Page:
Colorado Severe Weather Awareness Week In Review

Thank you to our Colorado Forecast Offices:
  • Boulder/Denver
  • Grand Junction
  • Pueblo
  • Goodland
The warning coordination officers from each of our Colorado Forecast Offices have provided daily blogs this week to help our Colorado community prepare for severe weather hazards. 

Visit our READYColorado site for a final week in review blog for Colorado Severe Weather Awareness Week.

BLM planning prescribed burn south of Kremmling

Federal fire officials are planning to conduct a 125-acre prescribed burn Monday, April 21 if weather conditions remain favorable.

 

“We will only ignite the fire if weather and vegetation moisture are within the prescribed parameters,” said Fuels Specialist Keven Thompson. “We had planned to conduct this burn earlier this month, but did not when the wind speed exceeded the prescription for this fire.”

 

The Junction Butte prescribed fire area is east of U.S. Highway 9 and north of Grand County Road 33 on Bureau of Land Management public land.

 

Smoke will be visible from Kremmling, GCR 33 and U.S. Highways 40 and 9.  Duration of the project is expected to beone or two days.

 

Goals for this project are to improve waterfowl habitat, increase forage for elk and deer, and open irrigation ditches to allow water flow to wetland areas.  Removal of old, dense vegetation will open the ditches and overgrown wetland areas and promote regeneration of grasses.

 

Burn plans have been prepared and approved and ignition takes place when weather and ground conditions are within specifically determined parameters that allow for safe and efficient operations. All required permits have been issued by the Colorado State Air Quality.

 

For more information contact Kevin Thompson970-724-3033, BLM Kremmling Field Office.


Colorado Daily Status Report April 18


View or download the full Colorado Daily Status Report for April 18, 2014.

When Thunder Roars Go Indoors: Colorado Severe Weather Awareness Week

Thunderstorms produce some of the most dangerous weather on earth including tornadoes, flash floods, large hail and destructive straight-line winds. However, the most dangerous aspect of thunderstorms in Colorado is usually lightning.

Since 1980, lightning has killed and injured more people in Colorado than any other thunderstorm hazard with an average of three fatalities and 13 injuries each year. These numbers are probably higher as studies indicate that many lightning casualties, especially injuries, are not reported. In 2013, there were no documented lightning fatalities in Colorado. However, 22 people were struck by lightning within the state and all survived.

In addition to producing human casualties lightning also ignites most forest and rangeland fires in the centennial state. Many of these wildfires occur when lightning is generated from thunderstorms which produce little or no rainfall. This type of lightning is commonly referred to as dry lightning.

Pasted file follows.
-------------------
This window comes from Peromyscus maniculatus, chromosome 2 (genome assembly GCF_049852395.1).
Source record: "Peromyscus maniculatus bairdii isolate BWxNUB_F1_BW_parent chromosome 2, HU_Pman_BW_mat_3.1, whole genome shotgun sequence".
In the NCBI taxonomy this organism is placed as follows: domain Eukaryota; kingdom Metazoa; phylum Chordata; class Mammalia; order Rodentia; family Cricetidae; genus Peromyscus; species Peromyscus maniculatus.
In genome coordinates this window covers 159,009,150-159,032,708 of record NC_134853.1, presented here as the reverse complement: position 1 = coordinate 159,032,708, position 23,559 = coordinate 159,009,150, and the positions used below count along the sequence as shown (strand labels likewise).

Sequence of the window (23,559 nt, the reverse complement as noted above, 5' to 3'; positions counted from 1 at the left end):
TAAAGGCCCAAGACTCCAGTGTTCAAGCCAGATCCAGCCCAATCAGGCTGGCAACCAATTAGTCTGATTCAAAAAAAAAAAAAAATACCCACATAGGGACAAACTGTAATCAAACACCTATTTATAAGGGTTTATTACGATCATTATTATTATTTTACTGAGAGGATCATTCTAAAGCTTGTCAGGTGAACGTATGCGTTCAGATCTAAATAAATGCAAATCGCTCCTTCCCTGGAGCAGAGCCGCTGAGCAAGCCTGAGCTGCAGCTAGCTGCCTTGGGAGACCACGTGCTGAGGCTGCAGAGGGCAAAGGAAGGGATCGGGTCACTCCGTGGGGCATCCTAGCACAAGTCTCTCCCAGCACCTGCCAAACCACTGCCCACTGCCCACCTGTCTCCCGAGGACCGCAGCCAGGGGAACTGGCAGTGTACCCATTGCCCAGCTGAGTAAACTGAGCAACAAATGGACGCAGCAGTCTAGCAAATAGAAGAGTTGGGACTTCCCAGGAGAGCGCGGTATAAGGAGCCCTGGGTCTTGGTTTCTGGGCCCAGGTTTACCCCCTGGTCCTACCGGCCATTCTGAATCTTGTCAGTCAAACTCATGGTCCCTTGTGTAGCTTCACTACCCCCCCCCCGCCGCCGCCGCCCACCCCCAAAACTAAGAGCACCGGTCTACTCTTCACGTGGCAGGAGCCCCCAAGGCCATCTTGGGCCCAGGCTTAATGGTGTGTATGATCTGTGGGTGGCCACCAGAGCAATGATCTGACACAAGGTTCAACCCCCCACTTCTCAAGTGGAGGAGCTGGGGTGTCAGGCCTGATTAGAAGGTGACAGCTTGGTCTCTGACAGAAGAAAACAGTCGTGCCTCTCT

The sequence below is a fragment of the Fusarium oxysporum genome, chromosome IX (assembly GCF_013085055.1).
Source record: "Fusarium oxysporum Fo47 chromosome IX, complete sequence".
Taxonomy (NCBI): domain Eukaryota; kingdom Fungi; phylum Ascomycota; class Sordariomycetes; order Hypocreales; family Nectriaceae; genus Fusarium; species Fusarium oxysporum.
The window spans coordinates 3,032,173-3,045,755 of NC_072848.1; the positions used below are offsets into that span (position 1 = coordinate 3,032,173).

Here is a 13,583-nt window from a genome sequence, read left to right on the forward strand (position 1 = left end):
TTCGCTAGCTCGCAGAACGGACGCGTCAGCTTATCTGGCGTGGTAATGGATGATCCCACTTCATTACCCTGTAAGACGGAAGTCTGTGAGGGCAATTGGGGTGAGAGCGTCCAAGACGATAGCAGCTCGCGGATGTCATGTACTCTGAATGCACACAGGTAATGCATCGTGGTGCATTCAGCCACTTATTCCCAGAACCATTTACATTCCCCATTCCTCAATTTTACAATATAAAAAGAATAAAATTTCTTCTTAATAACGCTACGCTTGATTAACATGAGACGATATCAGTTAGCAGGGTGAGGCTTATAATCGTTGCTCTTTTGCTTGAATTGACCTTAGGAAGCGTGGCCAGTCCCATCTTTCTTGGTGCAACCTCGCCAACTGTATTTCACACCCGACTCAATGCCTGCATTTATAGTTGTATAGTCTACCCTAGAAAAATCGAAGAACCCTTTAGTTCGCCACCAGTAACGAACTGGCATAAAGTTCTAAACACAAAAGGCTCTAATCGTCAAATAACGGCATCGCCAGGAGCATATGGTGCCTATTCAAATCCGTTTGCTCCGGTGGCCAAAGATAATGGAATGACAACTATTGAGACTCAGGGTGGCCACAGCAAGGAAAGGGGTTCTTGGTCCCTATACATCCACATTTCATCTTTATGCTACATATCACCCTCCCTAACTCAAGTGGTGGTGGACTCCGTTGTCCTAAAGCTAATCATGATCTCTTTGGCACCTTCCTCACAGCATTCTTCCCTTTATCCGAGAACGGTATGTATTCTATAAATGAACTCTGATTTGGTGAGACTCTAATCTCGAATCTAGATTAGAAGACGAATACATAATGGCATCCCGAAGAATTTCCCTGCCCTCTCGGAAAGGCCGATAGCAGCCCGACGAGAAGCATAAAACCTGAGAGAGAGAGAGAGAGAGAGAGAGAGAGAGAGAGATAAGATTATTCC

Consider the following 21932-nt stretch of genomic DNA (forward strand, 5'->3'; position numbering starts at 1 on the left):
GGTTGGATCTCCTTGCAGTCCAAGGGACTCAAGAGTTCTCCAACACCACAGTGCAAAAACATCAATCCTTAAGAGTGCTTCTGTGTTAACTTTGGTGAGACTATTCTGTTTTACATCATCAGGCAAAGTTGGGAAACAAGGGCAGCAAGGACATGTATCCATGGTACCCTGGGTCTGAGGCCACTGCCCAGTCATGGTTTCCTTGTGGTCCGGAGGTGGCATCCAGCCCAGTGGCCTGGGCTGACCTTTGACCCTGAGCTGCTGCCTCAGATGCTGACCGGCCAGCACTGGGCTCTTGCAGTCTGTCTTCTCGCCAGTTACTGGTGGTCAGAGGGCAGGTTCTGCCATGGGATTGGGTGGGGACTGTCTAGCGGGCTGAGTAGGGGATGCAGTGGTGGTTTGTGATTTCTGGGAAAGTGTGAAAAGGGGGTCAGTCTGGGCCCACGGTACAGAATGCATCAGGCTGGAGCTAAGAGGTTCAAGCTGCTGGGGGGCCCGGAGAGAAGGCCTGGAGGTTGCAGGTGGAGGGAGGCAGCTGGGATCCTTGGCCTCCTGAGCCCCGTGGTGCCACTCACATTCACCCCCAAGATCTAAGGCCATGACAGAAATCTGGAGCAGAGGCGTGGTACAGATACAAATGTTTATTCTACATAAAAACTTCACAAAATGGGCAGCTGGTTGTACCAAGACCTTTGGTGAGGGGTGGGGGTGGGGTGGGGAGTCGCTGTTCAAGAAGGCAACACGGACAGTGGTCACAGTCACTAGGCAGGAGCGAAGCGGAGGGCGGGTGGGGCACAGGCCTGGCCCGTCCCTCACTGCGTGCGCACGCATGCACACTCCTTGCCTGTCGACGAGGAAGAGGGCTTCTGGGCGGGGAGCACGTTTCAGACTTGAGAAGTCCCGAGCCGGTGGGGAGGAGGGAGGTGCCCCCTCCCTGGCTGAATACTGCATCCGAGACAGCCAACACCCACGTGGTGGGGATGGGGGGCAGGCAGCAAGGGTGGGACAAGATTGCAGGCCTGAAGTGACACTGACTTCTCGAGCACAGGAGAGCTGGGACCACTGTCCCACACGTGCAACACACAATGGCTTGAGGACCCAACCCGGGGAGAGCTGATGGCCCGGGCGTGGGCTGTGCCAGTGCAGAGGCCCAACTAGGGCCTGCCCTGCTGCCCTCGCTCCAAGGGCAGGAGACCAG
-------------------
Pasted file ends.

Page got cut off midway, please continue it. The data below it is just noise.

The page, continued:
The safest thing for you to do if you are outside and lightning or thunder begins to occur is to immediately get inside a substantial building such as a house, a store or a church. A hard-topped vehicle such as a car or truck also offer excellent protection from lightning. Once inside a substantial building or hard topped vehicle keep all windows and doors closed and do not touch any metal inside the vehicle. It is then recommended that you wait at least 30 minutes from the last rumble of thunder before returning outside.

A recent lightning safety study has shown that 95 percent of the people who were struck by lightning while outdoors had a nearby substantial building or vehicle nearby. Remember, there is no safe place outdoors when lightning is occurring. Do not seek shelter under picnic shelters, dugouts, porches, tree, carports or tents. These types of structures are not safe when lightning is occurring.

Once inside a substantial building, stay off corded telephones and away from electrical appliances since the electrical discharge can travel along the telephone lines and electrical wires to produce fatal results. Stay away from water such as showers, tubs and sinks. Even indoor swimming pools are not safe when lightning is occurring. It is also recommended that you unplug sensitive electronics such as computers when lightning is expected to occur nearby.

The best defense to protect yourself against a lightning strike is to plan ahead and avoid being caught where you might be vulnerable. Check the weather forecasts prior to venturing out especially if you are heading into the mountains. Plan your outdoor activities for early in the day before thunderstorms typically develop. Stay tuned to NOAA all hazards weather radio and check the national weather service forecasts at www.weather.gov.

It is very important that all sports leagues and other outdoor groups have a lightning response plan that is understood and consistently applied for the safety of the participants. Part of the plan would include a designated weather watcher at each outdoor event with the authority to postpone or cancel the event due to the threat of lightning.

Remember, if thunderstorms threaten seek shelter in a substantial building or in an enclosed metal roof vehicle.

For more information on lightning safety please check out the web site www.lightningsafety.noaa.gov.

For more information about lightning in Colorado please go to the Colorado lightning resource webpage at www.weather.gov/pub/ltg.php.